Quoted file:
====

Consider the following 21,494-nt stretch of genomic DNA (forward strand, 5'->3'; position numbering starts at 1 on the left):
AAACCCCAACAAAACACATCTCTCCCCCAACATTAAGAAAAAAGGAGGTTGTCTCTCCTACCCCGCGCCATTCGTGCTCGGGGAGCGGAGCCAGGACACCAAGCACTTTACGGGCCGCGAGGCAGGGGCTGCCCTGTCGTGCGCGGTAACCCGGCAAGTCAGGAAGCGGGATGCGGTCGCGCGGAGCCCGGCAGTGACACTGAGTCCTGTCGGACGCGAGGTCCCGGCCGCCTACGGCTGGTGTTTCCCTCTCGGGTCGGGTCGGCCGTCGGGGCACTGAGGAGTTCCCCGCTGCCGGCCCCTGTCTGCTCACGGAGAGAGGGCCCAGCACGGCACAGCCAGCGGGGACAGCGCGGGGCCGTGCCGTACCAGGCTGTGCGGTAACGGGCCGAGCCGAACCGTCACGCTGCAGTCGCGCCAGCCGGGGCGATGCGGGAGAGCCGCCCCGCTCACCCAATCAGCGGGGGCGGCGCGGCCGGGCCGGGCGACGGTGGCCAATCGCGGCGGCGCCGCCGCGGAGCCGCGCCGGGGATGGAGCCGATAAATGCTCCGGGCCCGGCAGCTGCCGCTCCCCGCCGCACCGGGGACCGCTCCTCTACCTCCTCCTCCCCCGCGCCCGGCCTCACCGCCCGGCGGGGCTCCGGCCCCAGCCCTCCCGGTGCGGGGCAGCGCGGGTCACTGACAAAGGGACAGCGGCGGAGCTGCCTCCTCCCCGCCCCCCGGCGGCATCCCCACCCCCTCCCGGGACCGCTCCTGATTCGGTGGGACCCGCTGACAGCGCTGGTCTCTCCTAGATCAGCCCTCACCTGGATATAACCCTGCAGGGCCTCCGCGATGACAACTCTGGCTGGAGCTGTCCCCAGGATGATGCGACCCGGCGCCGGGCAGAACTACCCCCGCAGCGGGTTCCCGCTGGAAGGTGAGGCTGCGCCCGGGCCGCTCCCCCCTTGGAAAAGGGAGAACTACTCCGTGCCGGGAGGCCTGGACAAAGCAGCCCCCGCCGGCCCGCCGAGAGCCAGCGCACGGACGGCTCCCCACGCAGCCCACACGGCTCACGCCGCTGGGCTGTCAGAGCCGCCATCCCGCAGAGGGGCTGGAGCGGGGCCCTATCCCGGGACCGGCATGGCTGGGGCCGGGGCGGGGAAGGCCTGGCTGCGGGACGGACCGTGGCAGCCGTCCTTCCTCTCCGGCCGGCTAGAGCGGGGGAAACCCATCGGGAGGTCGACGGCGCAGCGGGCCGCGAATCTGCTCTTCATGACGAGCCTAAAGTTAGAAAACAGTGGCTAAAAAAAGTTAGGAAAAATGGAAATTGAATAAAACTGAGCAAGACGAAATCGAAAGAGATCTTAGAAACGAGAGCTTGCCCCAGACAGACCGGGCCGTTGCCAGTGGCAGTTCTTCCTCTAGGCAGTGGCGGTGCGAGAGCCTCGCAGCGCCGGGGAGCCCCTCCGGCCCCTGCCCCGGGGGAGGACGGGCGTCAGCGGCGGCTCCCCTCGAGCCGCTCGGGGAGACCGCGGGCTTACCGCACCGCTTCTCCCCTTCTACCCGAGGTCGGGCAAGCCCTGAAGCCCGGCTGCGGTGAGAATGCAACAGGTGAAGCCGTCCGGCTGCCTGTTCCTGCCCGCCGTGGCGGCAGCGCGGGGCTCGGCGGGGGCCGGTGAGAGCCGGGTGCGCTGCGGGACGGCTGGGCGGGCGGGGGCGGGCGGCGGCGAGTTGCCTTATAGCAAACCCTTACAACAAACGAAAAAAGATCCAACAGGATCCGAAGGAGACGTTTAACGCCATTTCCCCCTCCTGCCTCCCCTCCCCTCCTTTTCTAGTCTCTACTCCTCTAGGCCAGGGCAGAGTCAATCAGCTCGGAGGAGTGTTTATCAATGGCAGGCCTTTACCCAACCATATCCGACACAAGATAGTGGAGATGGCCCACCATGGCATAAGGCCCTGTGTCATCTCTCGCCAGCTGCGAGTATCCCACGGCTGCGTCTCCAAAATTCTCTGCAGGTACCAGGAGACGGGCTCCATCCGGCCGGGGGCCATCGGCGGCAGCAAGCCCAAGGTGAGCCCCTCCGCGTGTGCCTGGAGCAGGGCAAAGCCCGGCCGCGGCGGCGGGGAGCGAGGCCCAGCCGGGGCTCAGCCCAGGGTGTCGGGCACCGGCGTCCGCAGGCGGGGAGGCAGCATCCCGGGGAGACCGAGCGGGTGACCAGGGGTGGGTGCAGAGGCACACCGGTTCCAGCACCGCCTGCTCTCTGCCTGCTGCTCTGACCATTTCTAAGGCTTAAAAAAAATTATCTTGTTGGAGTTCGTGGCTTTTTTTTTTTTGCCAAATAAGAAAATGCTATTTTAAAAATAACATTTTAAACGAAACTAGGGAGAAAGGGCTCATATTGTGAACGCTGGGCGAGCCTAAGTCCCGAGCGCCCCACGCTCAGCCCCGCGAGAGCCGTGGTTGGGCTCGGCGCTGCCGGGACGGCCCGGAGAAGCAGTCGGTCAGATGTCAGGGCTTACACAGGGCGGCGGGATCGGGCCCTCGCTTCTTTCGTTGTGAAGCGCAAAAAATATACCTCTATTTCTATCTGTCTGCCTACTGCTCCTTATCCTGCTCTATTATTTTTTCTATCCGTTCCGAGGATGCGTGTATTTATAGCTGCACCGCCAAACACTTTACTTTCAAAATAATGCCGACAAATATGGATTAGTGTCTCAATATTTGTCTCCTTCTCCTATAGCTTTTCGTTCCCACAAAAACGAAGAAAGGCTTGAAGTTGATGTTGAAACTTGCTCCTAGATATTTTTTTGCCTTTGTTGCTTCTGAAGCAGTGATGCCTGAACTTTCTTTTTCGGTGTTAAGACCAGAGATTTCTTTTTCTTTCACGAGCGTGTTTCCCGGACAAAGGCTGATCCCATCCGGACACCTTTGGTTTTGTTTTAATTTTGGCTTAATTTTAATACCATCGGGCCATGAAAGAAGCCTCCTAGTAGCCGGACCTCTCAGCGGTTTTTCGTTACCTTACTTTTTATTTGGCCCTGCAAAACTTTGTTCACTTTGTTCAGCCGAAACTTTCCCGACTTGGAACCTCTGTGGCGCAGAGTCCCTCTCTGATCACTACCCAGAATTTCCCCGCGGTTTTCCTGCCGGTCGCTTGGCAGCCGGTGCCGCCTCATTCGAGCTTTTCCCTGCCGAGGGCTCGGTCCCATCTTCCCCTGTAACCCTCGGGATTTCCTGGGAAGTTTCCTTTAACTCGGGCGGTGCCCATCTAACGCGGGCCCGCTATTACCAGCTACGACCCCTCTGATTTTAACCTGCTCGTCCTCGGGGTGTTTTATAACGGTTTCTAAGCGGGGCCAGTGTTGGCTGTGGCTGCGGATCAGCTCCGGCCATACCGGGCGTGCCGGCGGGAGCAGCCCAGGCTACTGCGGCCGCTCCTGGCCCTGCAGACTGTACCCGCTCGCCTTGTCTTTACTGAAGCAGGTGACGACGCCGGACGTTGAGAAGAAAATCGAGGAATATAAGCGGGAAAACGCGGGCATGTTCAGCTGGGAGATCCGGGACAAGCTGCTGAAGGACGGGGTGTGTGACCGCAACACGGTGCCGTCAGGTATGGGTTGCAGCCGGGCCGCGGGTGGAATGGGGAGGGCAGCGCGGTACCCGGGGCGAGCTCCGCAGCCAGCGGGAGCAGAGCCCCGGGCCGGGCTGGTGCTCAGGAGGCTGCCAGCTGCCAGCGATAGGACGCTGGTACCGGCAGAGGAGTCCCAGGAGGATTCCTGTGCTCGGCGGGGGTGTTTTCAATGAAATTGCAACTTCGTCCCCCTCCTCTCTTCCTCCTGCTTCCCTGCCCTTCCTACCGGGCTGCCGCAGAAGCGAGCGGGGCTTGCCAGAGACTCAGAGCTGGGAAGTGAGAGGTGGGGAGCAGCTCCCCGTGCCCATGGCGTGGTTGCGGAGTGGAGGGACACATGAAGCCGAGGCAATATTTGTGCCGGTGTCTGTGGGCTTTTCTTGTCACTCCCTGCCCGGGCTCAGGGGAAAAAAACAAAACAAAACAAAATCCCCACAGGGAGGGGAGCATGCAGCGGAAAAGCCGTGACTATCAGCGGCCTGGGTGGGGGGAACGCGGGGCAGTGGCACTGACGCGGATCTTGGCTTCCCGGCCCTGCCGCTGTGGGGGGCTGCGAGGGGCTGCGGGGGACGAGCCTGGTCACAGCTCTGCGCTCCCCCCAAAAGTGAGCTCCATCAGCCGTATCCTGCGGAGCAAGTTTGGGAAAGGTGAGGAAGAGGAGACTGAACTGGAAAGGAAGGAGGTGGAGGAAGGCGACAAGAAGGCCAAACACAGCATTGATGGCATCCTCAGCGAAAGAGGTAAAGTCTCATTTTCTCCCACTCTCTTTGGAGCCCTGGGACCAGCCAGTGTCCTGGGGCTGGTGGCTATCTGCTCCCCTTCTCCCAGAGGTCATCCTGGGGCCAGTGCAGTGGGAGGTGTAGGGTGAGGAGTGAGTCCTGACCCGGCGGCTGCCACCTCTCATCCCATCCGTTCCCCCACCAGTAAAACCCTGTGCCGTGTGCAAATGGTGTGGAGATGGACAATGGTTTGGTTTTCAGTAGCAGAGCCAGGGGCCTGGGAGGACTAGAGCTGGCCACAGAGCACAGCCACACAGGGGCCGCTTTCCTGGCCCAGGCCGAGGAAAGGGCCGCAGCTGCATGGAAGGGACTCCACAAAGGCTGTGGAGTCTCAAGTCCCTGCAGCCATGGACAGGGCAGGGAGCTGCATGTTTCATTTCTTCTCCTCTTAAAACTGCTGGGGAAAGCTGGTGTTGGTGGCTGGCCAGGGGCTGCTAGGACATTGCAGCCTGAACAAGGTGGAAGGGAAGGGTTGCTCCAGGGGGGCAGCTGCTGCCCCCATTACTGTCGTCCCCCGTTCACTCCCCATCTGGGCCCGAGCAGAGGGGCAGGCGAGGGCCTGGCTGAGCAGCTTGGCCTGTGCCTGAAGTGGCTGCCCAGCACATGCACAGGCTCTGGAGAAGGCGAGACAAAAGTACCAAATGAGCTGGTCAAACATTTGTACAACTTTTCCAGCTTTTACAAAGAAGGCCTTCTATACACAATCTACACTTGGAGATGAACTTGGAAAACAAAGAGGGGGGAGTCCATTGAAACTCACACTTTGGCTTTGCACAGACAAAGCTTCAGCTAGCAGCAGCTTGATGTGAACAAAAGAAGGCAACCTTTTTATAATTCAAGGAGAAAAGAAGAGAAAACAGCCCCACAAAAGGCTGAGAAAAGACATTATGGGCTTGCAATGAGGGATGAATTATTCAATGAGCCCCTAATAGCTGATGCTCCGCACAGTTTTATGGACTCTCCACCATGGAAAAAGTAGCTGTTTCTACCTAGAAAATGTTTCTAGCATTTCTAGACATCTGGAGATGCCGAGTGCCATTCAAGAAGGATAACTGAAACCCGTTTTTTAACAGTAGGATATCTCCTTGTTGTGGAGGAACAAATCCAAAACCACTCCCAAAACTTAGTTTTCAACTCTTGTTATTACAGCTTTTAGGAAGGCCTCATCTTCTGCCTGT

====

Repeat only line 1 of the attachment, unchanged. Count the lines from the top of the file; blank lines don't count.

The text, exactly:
Consider the following 21,494-nt stretch of genomic DNA (forward strand, 5'->3'; position numbering starts at 1 on the left):